May 2016 Spring Update

Macro Overview – May 2016

The prospect of a delayed tightening by the Fed, a weaker dollar, and a rebound in commodities helped stabilize equities in April. A falling U.S. dollar along with central banks in Europe and Asia trying to stem the rise of the euro and yen, is indicative of a currency war looming in the shadows. A weaker dollar makes U.S. products cheaper and the U.S. more competitive internationally, a concern to both European and Asian exporters.

Commodity related currencies from countries as Australia, Russia, Canada, and Brazil saw rebounds against the dollar in April, elevating assurances that a demand for commodities is still intact. Economists view this as a measure of a global economic revival.

Following years of debate and assistance, the IMF is considering letting its support for Greece go and cease participating in any further Greek bailouts. Such a possible move would force countries with dire fiscal constraints to reassess their financial policies.Yen-1000

The Labor Department reported that jobless claims for unemployment benefits fell to their lowest level since 1973, historically representative of a strong labor market. Employment data also revealed that there is a growing number of part-time workers rather than full-time workers encompassing the labor force. Various research reports have suggested that the implementation of the Affordable Care Act, whose major provisions were phased in by January 2014, encouraged employers to shift workers to more part-time positions in order to avoid having to cover them under the newly mandated health insurance requirements.

Records maintained and released by the IRS have identified a sharp rise in 1099 income filings as of 2014. 1099s are issued for any income generated over $600 during the tax year. Many economists believe that such dynamics is a validation of full-time employee positions being replaced by part-time independent contractors.

A strengthening Japanese yen over the past few weeks has led some analysts to believe that risk aversion may be a cause. A stronger yen and a weaker dollar has historically signaled less confidence in U.S. growth and a heightened attentiveness to global dynamics.

Sources: Labor Dept., IMF, IRS

Fixed Income Update – Global Bond Markets

The ECB disclosed additional details in April about its bond buying program, stating that it will purchase government and corporate debt with maturities of 6 months to 30 years. Effectively, this strategy will provide cheap loans to global corporations operating in Europe, leading to a possible surge in debt issuance as companies take advantage of the ECB’s plan.

So far this year, corporate bonds have outperformed most government bond sectors, including Treasuries and mortgage-backed debt. High-yield corporate debt has seen the most appreciation of all corporate debt. Historically, high-yield bonds tend to correlate with equity markets due to factors as improving earnings and credit ratings. Some analysts believe that the Fed’s stance on keeping rates stable for now and the ECB’s stimulus program in Europe of buying corporate debt has prompted domestic bond values to rise.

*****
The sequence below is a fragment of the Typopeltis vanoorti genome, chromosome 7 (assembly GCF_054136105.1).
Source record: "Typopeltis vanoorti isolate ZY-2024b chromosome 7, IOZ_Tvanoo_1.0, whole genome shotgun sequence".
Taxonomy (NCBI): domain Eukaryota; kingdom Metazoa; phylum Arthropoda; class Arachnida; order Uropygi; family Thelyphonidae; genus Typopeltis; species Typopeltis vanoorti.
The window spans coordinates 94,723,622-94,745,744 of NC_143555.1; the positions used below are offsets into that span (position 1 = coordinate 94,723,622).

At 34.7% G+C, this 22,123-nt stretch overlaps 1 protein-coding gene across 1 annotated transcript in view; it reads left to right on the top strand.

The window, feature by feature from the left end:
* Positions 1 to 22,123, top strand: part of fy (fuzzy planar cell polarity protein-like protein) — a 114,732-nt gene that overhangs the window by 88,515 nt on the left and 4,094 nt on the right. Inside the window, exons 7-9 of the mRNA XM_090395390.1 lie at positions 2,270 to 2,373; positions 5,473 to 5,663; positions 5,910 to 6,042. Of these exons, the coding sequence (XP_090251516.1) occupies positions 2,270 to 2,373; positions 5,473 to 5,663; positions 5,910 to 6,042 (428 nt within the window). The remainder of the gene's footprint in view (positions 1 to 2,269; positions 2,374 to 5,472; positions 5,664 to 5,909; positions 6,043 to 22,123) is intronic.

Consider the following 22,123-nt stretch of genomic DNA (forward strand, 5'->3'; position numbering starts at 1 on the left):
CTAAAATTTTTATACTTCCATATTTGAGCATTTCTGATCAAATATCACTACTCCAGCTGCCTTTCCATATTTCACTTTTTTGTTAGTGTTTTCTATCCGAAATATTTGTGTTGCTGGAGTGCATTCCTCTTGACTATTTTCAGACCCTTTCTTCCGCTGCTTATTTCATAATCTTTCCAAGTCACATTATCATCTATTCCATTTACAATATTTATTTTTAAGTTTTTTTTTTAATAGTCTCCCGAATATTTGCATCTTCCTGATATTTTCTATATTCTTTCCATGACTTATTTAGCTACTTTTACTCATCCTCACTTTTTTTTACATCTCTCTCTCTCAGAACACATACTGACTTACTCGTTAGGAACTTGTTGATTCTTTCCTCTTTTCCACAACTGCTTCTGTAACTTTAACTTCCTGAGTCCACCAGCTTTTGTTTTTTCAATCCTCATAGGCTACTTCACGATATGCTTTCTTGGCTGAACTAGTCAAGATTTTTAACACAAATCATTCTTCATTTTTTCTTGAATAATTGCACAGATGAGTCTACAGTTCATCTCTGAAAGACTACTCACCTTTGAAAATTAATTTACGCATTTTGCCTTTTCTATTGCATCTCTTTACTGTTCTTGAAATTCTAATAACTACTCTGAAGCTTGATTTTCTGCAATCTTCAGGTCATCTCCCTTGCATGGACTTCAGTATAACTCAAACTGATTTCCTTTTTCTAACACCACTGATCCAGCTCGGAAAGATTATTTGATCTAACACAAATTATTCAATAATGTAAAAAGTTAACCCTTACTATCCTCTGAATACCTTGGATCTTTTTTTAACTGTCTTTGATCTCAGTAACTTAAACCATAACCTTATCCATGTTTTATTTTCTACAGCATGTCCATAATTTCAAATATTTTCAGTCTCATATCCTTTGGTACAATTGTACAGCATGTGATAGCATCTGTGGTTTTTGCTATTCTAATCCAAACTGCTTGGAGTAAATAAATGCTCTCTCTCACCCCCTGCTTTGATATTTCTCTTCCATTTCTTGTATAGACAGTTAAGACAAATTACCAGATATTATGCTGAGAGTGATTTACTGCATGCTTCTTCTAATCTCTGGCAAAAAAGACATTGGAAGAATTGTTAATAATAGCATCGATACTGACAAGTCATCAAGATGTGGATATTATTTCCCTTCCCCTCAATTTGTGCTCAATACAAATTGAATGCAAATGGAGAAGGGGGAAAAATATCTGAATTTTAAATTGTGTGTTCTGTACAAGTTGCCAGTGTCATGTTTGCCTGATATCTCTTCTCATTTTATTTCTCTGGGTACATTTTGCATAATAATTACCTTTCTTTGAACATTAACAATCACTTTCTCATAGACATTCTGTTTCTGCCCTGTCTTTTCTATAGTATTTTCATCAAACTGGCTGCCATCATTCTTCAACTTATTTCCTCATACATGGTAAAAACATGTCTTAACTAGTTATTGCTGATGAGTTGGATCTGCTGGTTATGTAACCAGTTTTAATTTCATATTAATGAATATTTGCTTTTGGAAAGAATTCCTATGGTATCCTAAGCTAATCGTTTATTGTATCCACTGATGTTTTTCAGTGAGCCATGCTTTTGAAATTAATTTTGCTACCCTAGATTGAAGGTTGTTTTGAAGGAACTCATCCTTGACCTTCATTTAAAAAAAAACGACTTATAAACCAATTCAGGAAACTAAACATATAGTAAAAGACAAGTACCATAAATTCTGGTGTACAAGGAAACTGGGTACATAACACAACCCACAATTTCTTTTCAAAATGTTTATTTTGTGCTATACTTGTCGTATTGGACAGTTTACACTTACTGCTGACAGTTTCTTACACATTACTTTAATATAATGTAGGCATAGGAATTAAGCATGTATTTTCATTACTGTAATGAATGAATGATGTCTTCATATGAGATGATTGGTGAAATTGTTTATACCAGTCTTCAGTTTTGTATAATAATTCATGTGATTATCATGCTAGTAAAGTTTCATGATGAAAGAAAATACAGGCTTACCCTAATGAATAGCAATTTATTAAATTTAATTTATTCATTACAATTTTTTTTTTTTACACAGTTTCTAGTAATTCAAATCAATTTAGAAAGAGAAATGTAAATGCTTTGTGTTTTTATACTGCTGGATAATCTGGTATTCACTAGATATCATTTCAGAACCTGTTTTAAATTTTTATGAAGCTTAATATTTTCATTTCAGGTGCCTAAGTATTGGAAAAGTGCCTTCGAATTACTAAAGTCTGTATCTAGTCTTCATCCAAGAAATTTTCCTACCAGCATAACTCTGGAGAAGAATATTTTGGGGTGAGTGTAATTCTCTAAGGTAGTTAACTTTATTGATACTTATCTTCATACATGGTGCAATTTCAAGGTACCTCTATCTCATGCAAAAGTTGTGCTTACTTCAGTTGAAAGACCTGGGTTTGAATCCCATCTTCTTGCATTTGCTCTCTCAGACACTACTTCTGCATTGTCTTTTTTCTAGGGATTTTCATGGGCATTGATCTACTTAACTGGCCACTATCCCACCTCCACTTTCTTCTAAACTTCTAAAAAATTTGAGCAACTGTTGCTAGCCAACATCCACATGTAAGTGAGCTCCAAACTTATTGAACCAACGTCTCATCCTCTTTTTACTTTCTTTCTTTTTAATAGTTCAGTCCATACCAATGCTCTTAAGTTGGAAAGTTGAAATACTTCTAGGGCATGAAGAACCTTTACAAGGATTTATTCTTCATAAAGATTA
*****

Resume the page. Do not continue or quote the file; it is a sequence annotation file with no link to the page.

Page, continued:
Sources: ECB, Bloomberg, Federal Reserve


Oil Is Good Stuff

U.S. Oil Crushing Saudi Finances

Oil Industry Review Saudi Arabia launched an aggressive campaign against U.S. oil drillers over a year ago by continuing to produce oil at record levels in order to maintain and build upon its market share. Saudi Arabias relentless approach to put U.S. shale drillers out of business is an indication of how serious a threat U.S. oil production has become to OPEC and its members. The U.S. shale industry, known for its fracking technology to extract oil from shale rock formations, has continued to surprise the world oil markets with its resistance to low prices. U.S. drillers have thus far been able to beat Saudi Arabias pump and dump strategy to lower oil prices in order to maintain market share. Saudi Arabias government spent much more than it collected in 2015. World-Oil-SuppliesOil exports account for about 75% of the countrys revenue, so when oil was trading at $100 plus a barrel, the country had a surplus. Huge budget surpluses are turning into deficits and generous social programs are being replaced with austerity measures and cuts. S&P downgraded Saudi Arabias debt in October, making it more expensive for the country to borrow money. Last year alone, $4 billion in bonds were sold in order to supplement the countrys shortfall from oils collapse. The IMF released a report in 2015 identifying that Saudi Arabias breakeven price is $105 per barrel, more than twice the level of current prices. Even as the world’s lowest-cost oil producer, Saudi Arabia still relies on higher prices in order to balance its budget. So with 75% of Saudi Arabia’s revenue derived from oil exports, the government has amassed a $100 billion budget deficit in 2015 and announced tough austerity measures for 2016.

Sources: EIA, CIA World Factbook, Worldbank, S&P